A rather sweet rear-view exercise from Brooks, as usual flapping about in all referential directions but settling somewhere between Jacques Tati and Benny Hill in terms of style. It outstays it’s welcome with the relentless shtick - Brooks is nothing but exposition - but has visual invention and innocuous warmth along the way.
It's honestly a bit weird that Mel Brooks doesn't know why silent comedies are so memorable. The best of them, Keaton, Chaplin, etc, worked with minimal intertitles and intricate, effective gags. Brooks' homage relies on tired wordplay and dumb jokes, several of which are outdated (the two women shouting a gay slur is cringeworthy), most aren't funny. Bonus star for Bancroft's scene which is a diamond among manure.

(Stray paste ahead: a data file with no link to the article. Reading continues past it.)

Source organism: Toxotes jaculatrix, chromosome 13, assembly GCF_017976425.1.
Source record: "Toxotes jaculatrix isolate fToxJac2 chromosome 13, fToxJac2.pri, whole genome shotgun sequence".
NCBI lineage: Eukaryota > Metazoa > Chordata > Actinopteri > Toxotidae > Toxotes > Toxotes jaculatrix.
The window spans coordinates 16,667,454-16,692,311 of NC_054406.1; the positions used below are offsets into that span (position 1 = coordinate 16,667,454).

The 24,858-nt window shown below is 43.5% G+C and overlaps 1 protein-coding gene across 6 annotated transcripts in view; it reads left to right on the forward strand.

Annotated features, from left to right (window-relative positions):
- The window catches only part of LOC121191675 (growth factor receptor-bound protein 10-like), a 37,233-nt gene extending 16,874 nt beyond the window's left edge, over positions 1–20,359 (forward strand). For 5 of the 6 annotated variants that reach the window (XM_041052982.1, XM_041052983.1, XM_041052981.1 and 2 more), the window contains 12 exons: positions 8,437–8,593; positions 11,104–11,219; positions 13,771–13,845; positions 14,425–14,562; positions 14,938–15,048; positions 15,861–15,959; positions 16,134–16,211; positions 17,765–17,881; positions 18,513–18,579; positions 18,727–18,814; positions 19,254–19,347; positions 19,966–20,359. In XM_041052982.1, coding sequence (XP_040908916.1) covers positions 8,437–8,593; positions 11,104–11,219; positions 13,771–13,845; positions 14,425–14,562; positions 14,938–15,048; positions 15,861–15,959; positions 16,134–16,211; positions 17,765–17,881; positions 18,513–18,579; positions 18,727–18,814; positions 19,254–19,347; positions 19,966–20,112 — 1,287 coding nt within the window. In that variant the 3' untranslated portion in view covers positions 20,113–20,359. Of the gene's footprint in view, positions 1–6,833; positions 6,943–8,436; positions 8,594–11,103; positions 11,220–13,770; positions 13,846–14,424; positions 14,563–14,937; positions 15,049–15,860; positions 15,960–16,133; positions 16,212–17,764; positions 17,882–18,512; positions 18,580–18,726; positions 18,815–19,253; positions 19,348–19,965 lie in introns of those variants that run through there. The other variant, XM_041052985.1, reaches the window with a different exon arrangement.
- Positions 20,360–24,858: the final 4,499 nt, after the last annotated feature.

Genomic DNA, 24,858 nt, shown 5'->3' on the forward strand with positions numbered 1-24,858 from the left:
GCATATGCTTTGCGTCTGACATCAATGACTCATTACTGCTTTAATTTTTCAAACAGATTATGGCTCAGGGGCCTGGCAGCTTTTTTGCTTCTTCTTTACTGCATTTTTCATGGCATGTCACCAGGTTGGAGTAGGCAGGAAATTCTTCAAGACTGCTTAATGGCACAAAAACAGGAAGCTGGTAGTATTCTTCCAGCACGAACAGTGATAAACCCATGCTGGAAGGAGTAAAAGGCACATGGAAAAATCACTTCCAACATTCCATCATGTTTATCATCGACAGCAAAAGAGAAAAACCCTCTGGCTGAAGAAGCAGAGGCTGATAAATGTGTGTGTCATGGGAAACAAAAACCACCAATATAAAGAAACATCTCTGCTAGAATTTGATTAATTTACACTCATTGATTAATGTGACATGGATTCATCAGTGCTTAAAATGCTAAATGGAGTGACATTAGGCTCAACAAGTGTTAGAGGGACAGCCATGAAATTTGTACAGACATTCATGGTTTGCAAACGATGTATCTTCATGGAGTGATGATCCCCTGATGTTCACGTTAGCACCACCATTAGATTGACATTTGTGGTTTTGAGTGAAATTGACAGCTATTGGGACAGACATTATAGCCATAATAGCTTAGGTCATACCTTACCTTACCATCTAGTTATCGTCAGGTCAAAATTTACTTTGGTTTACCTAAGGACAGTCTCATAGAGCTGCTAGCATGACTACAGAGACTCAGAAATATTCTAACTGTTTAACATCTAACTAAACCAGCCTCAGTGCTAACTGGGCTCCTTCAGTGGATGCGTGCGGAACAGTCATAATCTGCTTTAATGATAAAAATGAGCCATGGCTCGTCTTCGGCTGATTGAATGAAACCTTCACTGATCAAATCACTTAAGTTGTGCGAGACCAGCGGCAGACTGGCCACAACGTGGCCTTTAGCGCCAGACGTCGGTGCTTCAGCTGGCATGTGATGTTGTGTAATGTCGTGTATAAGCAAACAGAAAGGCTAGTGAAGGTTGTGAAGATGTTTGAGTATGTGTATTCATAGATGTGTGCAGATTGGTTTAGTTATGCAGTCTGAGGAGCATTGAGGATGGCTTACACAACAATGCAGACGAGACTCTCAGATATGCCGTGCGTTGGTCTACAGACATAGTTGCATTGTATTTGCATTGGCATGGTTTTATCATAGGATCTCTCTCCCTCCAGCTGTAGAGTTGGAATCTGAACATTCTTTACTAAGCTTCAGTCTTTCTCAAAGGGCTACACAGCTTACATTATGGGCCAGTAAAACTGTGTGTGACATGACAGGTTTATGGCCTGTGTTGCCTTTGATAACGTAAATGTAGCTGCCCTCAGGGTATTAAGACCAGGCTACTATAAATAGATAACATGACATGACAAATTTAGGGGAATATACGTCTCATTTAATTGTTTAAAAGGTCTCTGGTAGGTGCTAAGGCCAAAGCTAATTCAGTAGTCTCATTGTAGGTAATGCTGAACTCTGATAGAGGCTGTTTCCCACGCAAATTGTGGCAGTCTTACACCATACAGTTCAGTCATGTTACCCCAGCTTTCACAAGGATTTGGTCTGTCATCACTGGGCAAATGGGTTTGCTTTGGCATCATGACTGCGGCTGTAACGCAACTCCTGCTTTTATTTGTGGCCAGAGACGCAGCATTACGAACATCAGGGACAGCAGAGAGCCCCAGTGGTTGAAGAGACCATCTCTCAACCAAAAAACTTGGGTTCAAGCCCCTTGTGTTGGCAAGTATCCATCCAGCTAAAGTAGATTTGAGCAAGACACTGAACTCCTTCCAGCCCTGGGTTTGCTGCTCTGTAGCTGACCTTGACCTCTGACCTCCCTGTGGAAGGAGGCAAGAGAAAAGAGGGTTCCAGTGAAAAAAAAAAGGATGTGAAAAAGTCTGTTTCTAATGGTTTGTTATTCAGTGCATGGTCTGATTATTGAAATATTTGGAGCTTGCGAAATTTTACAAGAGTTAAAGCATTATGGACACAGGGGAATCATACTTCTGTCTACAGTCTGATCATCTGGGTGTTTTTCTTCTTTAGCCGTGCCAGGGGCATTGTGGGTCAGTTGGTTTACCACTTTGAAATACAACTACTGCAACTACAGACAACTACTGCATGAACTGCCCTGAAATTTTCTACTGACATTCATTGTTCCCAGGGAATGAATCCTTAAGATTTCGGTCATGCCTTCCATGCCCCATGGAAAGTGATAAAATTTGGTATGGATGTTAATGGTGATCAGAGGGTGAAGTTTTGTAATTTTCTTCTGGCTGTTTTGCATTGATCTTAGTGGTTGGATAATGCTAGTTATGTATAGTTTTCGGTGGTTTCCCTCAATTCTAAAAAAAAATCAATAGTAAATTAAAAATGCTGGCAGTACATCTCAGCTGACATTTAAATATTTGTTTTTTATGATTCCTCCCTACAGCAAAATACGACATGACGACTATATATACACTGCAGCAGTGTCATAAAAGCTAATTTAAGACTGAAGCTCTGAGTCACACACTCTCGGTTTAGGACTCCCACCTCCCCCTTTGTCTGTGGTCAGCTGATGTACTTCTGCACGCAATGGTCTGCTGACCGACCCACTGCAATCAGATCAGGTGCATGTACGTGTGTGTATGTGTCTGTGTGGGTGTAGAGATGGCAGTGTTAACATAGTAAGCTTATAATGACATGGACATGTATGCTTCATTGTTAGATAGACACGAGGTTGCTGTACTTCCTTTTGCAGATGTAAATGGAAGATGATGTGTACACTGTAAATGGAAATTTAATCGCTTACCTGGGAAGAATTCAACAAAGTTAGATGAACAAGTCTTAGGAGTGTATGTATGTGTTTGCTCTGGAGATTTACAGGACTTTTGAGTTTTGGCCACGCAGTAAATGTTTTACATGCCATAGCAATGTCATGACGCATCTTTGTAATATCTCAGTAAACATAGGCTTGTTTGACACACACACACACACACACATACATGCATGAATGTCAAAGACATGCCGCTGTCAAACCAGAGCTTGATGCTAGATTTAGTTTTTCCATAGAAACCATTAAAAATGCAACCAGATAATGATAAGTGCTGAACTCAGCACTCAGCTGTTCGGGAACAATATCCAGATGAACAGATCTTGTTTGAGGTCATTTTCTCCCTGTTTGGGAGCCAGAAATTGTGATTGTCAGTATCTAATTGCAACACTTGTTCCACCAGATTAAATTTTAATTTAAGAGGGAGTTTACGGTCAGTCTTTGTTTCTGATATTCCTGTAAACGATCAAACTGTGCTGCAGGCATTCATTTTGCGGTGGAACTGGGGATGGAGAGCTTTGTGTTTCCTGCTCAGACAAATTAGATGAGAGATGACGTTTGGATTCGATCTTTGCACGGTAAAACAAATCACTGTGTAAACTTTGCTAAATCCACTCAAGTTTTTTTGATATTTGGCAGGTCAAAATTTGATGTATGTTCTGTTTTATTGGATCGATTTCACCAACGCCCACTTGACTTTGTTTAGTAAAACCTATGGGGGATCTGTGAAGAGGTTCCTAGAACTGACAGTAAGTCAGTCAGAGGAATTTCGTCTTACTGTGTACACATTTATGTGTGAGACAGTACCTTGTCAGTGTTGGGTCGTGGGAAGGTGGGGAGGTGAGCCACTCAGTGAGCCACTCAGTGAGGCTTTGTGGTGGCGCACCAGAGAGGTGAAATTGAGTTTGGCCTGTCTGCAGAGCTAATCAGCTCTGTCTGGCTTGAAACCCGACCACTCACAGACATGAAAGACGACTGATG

Distinctly authentic film from an author who may have based his movies upon a work already done, but kept reinterpreting himself and his comedy in a fresh way with every new try. "Silent movie" is yet another overall entertaining example, no matter how much parodying slapstick proved to be an unthankful task.